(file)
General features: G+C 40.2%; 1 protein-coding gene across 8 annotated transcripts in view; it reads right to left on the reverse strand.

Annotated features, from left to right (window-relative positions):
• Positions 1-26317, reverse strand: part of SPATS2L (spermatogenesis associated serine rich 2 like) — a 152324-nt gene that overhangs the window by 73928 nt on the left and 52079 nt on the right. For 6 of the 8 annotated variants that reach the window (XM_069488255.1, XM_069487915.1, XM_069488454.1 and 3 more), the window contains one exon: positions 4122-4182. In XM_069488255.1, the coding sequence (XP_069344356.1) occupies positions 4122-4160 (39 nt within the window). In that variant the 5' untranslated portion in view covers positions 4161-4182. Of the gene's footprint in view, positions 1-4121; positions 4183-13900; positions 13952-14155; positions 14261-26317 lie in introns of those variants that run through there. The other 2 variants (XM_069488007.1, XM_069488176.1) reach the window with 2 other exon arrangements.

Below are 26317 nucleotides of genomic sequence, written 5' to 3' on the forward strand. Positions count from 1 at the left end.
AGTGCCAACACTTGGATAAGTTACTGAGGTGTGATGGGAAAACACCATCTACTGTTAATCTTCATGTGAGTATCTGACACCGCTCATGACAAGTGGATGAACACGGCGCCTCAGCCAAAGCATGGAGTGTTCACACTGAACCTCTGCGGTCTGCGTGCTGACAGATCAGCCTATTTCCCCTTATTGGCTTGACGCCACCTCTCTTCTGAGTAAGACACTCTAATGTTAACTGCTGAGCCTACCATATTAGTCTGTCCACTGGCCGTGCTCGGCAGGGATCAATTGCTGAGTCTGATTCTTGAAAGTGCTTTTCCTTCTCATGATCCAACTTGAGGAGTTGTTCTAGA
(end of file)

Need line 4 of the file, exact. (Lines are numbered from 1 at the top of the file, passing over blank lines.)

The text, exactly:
Below are 26317 nucleotides of genomic sequence, written 5' to 3' on the forward strand. Positions count from 1 at the left end.